Editorial Comment

Pig Wars

 

When this country’s high foreheads and think-tank brainiacs are pondering why the electorate is largely apathetic, or worse, filled with antipathy toward our federal government, they need look no further than the gamesmanship that is prevalent in the corridors of power.  It’s not just any game that these politicos love to play, however. It is The Game; the grand-daddy of all Canadian political games. It’s called the Parliamentary Institution Game, or PIG, for short. 
Participants in this high-stakes game come from an extremely select group of individuals. It is limited to just Federal politicians, although PIG players are heavily coached by lobbyists, contractors and senior bureaucrats.  Provincial premiers are lead to believe they are playing PIG but it is more like when you let your little brother roll dice and move around the Monopoly board pretending to have a turn.
The goal for PIG players is to achieve “power” using lies, innuendo, hypocrisy and even the truth occasionally, to garner “Public Approval Points” (PAP). During a turn, a player will use one of two types of prewritten cards to advance around the board, collecting PAP, on their way to the top of Parliament Hill. One set of cards is for the sole use of Government gamers while the other set is strictly the purview of Opposition members.
For example, a Government player will throw down an “idea” card; perhaps the, “Let’s buy a bunch of pricey military equipment” card. It works equally well for F-35 jet fighters as it does Griffin helicopters. Other “idea” card include the “Let’s reform Medicare” card, the “Let’s cut/increase the civil service” card, and, of course, the ever popular “Let’s get tough on crime” card. The Opposition Player must immediately play a card to quash any “idea” card the Government might play no matter what it might be.  Agreeing with any government idea is the equivalent to throwing a trump an “idea” card, the Opposition may play the “We need food for starving, homeless waifs more than expensive war machines” card”. The Government player will then use one of their “expert” cards to demonstrate the need for the purchase; either the “The military says their hardware is obsolete” card or, more likely “Opponents of military aquisitions don’t support our troops” card. Although the first choice is closer to reality, the Government knows they usually get far more PAP from appealing to the public’s emotions rather than their intellect.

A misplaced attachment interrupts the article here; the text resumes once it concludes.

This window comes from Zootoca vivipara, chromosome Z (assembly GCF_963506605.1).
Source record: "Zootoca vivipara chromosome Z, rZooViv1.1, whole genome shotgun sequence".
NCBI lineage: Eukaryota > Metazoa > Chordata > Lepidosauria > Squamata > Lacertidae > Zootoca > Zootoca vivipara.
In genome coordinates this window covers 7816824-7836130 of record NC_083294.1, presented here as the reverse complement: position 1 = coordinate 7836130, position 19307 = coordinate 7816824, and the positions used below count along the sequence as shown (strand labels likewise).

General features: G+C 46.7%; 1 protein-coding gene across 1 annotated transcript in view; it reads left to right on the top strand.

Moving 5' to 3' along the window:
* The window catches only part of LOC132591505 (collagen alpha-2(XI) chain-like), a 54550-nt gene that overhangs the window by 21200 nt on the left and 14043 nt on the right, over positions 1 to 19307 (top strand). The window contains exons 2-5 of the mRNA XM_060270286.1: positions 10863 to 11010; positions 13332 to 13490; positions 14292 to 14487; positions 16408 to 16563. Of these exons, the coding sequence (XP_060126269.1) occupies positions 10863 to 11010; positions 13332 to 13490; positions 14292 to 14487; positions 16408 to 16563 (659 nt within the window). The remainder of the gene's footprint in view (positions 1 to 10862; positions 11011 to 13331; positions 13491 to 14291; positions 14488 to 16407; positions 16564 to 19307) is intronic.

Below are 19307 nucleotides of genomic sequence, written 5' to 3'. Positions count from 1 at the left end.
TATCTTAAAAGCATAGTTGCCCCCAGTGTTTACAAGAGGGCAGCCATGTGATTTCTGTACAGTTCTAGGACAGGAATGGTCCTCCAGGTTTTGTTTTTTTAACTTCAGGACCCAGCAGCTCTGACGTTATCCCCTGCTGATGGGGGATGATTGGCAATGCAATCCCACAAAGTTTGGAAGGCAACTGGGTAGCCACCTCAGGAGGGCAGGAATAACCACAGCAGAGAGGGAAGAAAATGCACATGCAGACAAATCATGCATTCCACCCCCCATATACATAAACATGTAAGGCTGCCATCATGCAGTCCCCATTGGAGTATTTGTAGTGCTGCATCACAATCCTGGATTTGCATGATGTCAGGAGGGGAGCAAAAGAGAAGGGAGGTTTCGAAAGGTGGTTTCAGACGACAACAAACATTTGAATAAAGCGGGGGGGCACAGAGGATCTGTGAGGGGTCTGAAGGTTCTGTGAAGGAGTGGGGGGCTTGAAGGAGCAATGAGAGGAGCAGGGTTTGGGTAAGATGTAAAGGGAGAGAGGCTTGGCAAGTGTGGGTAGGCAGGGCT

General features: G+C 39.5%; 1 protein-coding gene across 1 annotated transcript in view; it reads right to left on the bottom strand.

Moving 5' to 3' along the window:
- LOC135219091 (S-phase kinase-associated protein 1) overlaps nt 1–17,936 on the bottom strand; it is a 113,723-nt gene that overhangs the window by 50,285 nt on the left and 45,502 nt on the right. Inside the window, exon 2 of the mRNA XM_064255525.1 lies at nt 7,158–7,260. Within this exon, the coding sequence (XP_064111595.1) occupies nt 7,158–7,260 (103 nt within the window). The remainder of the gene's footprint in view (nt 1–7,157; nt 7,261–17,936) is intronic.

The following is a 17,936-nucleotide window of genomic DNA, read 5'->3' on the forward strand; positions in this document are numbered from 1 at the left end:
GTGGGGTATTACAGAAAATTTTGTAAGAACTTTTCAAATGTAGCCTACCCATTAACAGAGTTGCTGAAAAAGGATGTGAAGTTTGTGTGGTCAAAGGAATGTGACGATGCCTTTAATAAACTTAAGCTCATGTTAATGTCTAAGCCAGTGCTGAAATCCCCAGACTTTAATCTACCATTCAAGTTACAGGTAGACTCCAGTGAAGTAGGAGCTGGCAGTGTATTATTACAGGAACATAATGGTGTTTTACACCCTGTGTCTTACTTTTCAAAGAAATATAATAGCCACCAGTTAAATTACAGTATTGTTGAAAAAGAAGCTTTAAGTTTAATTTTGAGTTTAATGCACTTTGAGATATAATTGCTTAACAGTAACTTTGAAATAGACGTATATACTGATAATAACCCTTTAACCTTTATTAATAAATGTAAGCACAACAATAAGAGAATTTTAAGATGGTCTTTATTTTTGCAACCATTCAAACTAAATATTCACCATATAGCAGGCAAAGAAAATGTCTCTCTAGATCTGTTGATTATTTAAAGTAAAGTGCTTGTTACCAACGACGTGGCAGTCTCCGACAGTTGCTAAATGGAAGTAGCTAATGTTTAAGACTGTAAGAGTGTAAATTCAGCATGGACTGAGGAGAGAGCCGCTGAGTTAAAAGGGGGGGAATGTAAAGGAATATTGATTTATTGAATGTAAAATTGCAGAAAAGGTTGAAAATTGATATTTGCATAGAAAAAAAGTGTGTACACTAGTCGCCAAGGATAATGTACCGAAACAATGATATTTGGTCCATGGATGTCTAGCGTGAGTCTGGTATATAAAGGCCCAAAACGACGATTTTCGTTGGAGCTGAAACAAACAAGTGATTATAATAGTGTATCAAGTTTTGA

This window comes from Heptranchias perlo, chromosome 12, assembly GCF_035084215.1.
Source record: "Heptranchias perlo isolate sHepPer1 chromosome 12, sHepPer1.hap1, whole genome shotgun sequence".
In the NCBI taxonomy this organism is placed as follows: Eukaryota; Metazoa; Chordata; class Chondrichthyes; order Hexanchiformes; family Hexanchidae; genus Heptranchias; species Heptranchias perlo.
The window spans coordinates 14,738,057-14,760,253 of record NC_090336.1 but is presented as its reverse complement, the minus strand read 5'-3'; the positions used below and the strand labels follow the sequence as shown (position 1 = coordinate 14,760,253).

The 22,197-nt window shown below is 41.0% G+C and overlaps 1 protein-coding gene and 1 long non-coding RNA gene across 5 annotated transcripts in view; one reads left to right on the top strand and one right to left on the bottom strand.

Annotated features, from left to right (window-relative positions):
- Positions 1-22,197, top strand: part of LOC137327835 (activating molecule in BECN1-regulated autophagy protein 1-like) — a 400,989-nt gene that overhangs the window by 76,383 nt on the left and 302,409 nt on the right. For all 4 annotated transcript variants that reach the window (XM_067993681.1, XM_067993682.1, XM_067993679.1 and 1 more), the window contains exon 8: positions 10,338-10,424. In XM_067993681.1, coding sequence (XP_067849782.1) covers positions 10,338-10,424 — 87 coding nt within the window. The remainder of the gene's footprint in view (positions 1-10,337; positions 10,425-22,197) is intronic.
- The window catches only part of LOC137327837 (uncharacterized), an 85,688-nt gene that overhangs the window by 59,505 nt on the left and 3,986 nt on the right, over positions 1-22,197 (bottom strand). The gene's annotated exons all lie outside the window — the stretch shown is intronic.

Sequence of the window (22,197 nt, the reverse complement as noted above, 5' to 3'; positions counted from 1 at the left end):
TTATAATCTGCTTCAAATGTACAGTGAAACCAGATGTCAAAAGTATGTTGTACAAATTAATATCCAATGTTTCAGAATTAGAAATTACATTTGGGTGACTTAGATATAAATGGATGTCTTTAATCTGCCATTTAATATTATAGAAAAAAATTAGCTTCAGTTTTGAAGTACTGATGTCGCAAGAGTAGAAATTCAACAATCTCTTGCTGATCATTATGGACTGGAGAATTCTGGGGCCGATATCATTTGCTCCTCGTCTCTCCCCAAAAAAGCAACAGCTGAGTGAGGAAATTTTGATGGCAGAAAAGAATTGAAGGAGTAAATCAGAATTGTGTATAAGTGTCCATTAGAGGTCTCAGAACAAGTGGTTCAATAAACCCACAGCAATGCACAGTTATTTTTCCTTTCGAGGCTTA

Game play proceeds as each side alternatively lays down various “expert” cards” until a) one side runs out of cards, b) the only cards left in players’ hands are the ineffective “Yes it is!” and “No it isn’t!” cards or c) the public has tired of the hand and went onto a more interesting one.
With the start of a new hand, it is the Opposition’s turn to go first and they will select, from their array of cards, some of what are called “Accusation” cards. These are powerful cards that can win the game if skillfully played, although they also have the power to come back to haunt you when a new game begins and those in Opposition form the Government. “Accusation” cards include such dillies as “The Government has a secret agenda” card, “The Government doesn’t respect the principals of democracy” card and “The Government is using patronage in awarding Senate seats, committee positions and foreign affairs appointments to all their cronies and party hacks“ card.
The wonderful thing about these cards is that they can be used by any political party that finds itself in either the Government or Opposition benches. The cards are non-partisan and non-denominational.  Stephen Harper was playing the same cards in Opposition as the NDP are doing now. 
It is unfortunate there are no “Reasonable Compromise” cards for either of the groups to choose from; that would be too easy. Then it would be a co-operative game, instead of a competitive one. We certainly do not expect co-operation between political parties. Playing PIG in its current form wouldn’t allow it. 
There are actually two sides to the PIG debate. To some, the fact that our duly elected leaders have the luxury of playing such games is a reflection of a safe, secure, business-as-usual approach to government.  Supporters of this view make the valid point that, despite the wailing and gnashing of teeth through the ages, this system has provided we Canadians with, arguably, one of the most stable, open, democratic governments on the planet.  Sure, there’s wastefulness, shiftiness, and no small amount of arrogance within both the Government and Opposition benches, but in the big picture, even including the PIG picture, Canada has historically enjoyed fairly decent leadership. 
On the other hand, however, opponents of “PIGmanship” will point out that this game that politicos love to play so much does more to illuminate governmental hypocrisy than all the seasons of both W-5 and This Hour Has 22 Minutes combined. It doesn’t take a political science expert to see through the game and come to the realization no matter who is in power or in opposition, little will change. As long as each political party can use the same, identical “attack” cards on each other, it actually keeps both parties safe from too much scrutiny. Irrespective of the political stripe of those in Government, the tired same arguments and counter-arguments go back and forth like some traditional Canadian folk dance.  Eventually the lines between the different parties become so blurred, taxpayers simply lump them all into one: The Guilty Party.
The only way to change this common public attitude is to fundamentally change the game of PIG. This can be done with just one alteration; the introduction of the “compromise” card.  Don’t hold your breath waiting for it.
 



 
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